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correspondence

Indian Pediatr 2019;56: 340

Facilitating Behavior Modification of ‘Problem Resident’: A Paradigm Shift in Approach:
Author's Reply


Jaya Shankar Kaushik1 and Kausalya Raghuraman2

Department of 1Pediatrics and 2Microbiology, Pandit Bhagwat Dayal Sharma Postgraduate Institute of Medical Sciences, Rohtak, Haryana, India.
Email: jayashankarkaushik@gmail.com

 


1. We agree that deviant behaviour of an individual can result from lacunae in the group dynamics, deficits in the system, or lack of team leadership. The same has been acknowledged in the draft and has been discussed under the section on problems pertaining to teachers and problems pertaining to system. These factors pertaining to resident, teacher or system are considered as ‘predisposing factors’ and not ‘causative factors. Hence, the problem that we encounter could have been predisposed by one or more than one factor. Nowhere in the draft, do we intend to blame an individual for the ‘problem’ in the ‘problem resident’.

2. For the lack of trained experts, it may not be practical to seek professional help for every small issue at hospital. There is a need to develop awareness among the teachers who need to be sensitized on how to tackle the issues at their level. Professional help would definitely be required when it cannot be handled by the teachers or the program director. The same has also been acknowledged in the draft. 

3. Group consensus among faculty members in a closed room discussion of faculty members does not lead to public shaming. It clearly intends to clarify if it is an individual faculty’s opinion or is it that the same issue has been encountered by other faculty members as well. This does not breach confidentiality of the student. This step often takes care of unnecessary harassment of the student based on single person’s opinion. Thus, it is essential to reach a group consensus before remedial actions can be planned.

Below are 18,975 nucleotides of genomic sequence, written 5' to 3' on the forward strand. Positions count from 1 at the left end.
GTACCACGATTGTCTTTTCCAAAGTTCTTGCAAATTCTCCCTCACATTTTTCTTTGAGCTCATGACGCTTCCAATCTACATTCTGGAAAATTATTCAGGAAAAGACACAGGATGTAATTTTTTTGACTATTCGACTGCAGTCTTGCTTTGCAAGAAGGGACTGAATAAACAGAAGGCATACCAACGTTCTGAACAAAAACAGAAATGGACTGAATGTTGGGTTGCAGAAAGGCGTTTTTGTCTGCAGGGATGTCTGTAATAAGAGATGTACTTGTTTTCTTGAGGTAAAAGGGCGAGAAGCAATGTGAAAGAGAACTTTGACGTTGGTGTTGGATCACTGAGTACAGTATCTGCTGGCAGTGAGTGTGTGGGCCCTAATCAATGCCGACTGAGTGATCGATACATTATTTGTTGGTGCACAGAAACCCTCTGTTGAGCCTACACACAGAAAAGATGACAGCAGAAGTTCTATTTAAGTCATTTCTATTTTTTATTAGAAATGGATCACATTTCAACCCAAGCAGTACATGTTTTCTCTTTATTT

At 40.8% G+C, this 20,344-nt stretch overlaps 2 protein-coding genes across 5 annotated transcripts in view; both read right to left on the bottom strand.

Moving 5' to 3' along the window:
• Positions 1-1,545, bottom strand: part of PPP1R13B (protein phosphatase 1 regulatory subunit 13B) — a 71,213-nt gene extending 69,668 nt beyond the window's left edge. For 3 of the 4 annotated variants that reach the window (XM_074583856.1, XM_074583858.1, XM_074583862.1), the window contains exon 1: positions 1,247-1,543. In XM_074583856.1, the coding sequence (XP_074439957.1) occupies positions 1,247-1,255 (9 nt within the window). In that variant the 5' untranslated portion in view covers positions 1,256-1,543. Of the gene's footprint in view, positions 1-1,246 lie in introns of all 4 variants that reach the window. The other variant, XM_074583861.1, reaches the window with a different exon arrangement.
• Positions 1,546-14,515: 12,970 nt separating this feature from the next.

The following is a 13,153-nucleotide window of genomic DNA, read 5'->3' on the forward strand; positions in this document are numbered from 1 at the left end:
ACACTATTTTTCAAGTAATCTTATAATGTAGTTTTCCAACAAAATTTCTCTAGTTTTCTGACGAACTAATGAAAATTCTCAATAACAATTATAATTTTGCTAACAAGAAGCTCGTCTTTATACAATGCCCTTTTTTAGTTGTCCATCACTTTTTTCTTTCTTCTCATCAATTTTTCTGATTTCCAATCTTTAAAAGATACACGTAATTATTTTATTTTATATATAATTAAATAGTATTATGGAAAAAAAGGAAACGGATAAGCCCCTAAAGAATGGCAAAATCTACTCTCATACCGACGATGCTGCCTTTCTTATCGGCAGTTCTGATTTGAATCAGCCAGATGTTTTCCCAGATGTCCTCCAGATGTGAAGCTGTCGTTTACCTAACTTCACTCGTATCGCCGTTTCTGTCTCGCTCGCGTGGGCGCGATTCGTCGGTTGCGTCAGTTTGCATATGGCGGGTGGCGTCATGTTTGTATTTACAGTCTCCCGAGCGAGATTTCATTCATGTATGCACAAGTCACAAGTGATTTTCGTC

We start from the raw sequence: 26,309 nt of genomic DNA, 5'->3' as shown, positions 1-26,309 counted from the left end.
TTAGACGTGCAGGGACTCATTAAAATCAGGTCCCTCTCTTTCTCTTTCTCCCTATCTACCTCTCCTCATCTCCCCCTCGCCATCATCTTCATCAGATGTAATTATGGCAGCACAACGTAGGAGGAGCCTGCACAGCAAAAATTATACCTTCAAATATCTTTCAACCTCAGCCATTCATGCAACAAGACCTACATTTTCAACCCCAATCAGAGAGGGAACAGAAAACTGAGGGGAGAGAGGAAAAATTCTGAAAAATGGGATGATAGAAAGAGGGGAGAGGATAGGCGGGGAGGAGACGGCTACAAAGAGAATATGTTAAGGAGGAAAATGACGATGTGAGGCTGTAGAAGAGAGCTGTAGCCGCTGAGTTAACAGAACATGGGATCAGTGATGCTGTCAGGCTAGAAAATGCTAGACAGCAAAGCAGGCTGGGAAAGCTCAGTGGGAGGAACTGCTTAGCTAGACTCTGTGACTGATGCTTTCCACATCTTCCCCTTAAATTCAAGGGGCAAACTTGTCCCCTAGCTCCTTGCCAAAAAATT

4. Medical Council of India has commenced Attitude and Communication (ATCOM) module in this regard to train undergraduates. This should probably address this concern. 

5. It would be good to look at the article from the perspective of medical teacher rather than a behavioral psychologist. Article did not intend in-depth discussions of psychology behind attitudes, beliefs, values that are well beyond the expertise of the authors or the scope of the article. We believe that a simple classification like deficits in knowledge, skill and attitude does not add complexity when looked from the perspective of medical teachers. 

6. I would bring back the attention of the reader to ‘predisposing factor’ and not causative factor. No where do we mention that deficit in communication alone or lack of ability to take constructive criticism leads to problems in a problem resident. We believe that lack of these essential skills like effective communication often adds fuel to the fire. 

Reference

1. Kaushik JS, Raghuraman K, Singh T, Gupta P. Approach to handling a problem resident. Indian Pediatr. 2019;56:53-9. 

 

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